Complexity of EMRs discourages new users, doctors tell HHS panel

The American Medical Association advocates that the technology's usability be a factor when developing meaningful use standards.

By Charles Fiegl — Posted April 29, 2011

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Physicians say they want electronic medical records to be fast, accurate and easily customized, but they are reporting that usability of EMRs doesn't appear to be the focus of the federal government when establishing meaningful use standards and certifying products.

Physicians are frustrated with newly purchased EMRs, doctors told a Dept. of Health and Human Services panel that makes recommendations on health information technology policy. They said physicians might not be as tech-savvy as other professionals and are encountering problems with the technology while trying to earn potentially tens of thousands of dollars in Medicare and Medicaid EMR bonuses.

Physicians discussed the usability issue during an April 21 hearing of the Certification/Adoption Workgroup, part of the HHS Health Information Technology Policy Committee.

Some physicians using the technology have become deeply discouraged, said Christine Sinsky, MD, an internist at Medical Associates Clinic in Dubuque, Iowa. For instance, one primary care physician told her it takes 10 minutes to navigate drop-down menus to order a routine mammogram. The same task should take no more than a few seconds of a clinician's time, Dr. Sinsky said.

"Novice users are acutely aware of the contrast between their speed interacting with the [EMR] and the speed of the salesman who sold them the product," said Abel Kho, MD, an internist at Northwestern Medical Faculty Foundation in Chicago. "Most issues at this stage relate to ease of use, which training and post go-live support can address."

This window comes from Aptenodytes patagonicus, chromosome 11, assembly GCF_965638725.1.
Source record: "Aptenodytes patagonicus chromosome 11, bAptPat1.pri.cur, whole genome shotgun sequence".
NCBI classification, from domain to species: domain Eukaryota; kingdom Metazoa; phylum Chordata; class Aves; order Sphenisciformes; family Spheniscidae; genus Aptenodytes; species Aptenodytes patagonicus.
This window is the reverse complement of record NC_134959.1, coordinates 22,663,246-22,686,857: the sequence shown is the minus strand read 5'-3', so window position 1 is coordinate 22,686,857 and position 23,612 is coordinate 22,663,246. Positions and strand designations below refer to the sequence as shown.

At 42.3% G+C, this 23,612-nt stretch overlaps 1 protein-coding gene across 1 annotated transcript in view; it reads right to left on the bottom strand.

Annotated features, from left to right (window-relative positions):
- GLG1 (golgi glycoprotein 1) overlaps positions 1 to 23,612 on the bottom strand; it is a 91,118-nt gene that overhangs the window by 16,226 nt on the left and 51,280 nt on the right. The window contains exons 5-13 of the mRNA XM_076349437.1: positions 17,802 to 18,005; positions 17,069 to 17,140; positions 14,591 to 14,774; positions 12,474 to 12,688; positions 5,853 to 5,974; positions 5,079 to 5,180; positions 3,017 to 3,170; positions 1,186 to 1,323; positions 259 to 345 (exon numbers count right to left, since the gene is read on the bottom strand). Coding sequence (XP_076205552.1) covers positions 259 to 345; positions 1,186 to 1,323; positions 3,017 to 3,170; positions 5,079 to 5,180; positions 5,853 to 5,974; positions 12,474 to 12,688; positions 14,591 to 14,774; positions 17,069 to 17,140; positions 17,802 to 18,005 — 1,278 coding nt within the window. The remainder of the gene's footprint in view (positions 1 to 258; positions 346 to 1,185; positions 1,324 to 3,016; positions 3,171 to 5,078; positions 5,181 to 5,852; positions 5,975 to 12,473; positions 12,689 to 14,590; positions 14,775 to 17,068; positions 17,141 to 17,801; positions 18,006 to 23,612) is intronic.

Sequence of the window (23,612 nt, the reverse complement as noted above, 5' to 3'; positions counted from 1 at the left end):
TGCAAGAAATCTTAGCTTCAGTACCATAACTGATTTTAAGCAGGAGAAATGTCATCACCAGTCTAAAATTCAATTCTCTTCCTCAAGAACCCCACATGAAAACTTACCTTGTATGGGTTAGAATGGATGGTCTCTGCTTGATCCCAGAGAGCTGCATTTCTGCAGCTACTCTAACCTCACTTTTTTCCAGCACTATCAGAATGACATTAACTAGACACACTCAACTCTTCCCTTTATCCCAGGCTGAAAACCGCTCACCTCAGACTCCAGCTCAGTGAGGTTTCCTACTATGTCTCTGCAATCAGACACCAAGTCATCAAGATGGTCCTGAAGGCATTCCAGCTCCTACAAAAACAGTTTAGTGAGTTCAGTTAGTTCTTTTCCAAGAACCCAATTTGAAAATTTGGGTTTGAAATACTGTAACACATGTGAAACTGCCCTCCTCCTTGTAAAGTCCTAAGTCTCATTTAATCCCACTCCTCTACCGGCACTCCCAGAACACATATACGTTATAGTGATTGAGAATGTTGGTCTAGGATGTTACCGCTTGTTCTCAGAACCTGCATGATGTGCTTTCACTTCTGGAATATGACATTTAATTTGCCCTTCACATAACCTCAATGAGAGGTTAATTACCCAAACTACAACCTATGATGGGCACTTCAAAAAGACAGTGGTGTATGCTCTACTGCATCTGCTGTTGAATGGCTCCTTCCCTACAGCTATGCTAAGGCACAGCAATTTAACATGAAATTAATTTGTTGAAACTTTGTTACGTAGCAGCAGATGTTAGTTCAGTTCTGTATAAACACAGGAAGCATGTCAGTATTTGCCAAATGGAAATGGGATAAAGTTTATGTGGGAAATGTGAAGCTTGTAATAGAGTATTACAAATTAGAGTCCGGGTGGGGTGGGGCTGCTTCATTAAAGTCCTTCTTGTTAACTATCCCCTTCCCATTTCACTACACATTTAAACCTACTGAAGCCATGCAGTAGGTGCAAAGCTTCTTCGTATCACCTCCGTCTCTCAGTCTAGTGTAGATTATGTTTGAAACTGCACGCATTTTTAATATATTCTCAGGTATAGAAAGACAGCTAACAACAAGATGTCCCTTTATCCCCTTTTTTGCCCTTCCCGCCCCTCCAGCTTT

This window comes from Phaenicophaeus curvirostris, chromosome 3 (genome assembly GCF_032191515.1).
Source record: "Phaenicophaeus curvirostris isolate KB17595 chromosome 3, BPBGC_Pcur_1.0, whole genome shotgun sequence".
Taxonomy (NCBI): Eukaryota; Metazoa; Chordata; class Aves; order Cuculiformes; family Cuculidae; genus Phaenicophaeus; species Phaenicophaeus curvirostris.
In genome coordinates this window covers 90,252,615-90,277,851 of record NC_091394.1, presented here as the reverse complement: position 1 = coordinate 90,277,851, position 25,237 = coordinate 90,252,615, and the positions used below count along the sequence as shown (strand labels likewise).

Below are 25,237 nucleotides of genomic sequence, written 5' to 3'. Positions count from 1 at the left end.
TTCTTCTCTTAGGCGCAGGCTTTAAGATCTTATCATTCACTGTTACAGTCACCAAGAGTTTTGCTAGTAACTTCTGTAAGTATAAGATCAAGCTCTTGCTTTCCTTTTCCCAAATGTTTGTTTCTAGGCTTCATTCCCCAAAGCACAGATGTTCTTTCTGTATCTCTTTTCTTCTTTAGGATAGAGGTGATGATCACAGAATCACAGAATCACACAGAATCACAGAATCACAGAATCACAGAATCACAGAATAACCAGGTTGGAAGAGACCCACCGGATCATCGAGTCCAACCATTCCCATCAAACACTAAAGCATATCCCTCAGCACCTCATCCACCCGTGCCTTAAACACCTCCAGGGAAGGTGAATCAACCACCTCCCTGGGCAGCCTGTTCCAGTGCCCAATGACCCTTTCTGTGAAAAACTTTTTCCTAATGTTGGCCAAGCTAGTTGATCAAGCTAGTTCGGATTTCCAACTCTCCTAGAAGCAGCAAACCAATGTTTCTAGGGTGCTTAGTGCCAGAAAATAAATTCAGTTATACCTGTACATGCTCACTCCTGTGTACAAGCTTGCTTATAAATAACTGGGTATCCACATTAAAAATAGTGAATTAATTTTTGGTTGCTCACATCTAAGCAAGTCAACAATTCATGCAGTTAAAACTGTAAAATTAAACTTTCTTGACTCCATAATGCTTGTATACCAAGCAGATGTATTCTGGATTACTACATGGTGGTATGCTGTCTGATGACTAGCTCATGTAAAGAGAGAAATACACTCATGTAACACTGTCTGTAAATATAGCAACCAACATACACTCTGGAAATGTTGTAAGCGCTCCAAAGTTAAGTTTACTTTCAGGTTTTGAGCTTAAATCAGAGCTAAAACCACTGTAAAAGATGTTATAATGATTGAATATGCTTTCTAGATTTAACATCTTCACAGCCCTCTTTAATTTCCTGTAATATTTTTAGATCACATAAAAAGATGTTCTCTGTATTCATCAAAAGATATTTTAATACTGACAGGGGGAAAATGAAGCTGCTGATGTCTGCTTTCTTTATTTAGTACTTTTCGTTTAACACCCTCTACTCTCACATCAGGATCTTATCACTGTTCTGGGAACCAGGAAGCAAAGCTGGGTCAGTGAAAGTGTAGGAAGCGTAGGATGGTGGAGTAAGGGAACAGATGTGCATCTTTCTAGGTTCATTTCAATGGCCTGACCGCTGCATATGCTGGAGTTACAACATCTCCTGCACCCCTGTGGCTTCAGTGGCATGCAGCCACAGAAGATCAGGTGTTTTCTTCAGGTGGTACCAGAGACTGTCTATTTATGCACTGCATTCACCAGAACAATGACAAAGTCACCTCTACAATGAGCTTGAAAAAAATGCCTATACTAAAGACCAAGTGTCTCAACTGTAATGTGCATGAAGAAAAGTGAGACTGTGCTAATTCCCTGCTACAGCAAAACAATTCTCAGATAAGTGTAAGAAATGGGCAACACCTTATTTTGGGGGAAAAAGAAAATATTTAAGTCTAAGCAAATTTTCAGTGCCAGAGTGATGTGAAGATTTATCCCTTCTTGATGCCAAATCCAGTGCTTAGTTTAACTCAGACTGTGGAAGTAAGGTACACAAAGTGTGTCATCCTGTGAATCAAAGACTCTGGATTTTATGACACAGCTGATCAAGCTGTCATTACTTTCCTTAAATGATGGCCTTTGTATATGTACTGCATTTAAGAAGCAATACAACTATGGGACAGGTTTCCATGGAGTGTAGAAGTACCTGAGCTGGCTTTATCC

At the hearing, the American Medical Association recommended that future certification of EMR systems by HHS-approved groups include testing and tracking usability. Excessive click-through screens, design limitations and alert overload are factors discouraging doctors from using EMRs.

Failing to take usability into consideration can lead to unintended patient safety issues, the Association said. Examples include computer screens with too much information, nonintuitive steps to gain key data, small font sizes and the potential for selecting the wrong patient when multiple records are open at one time. The AMA asked HHS to play a larger role on these EMR-related issues. Its recommendations:

  • All vendors seeking certification should be required to address patient safety issues.
  • Reporting methods should incorporate automated reporting functions, which are the most effective methods developed to date for tracking clinical safety issues.
  • Reporting processes should use protections developed by certified patient safety organizations.
  • The national health IT coordinator should track patient safety issues raised by vendors.
  • Information gained from these processes should be used to improve patient safety and usability of EMRs.

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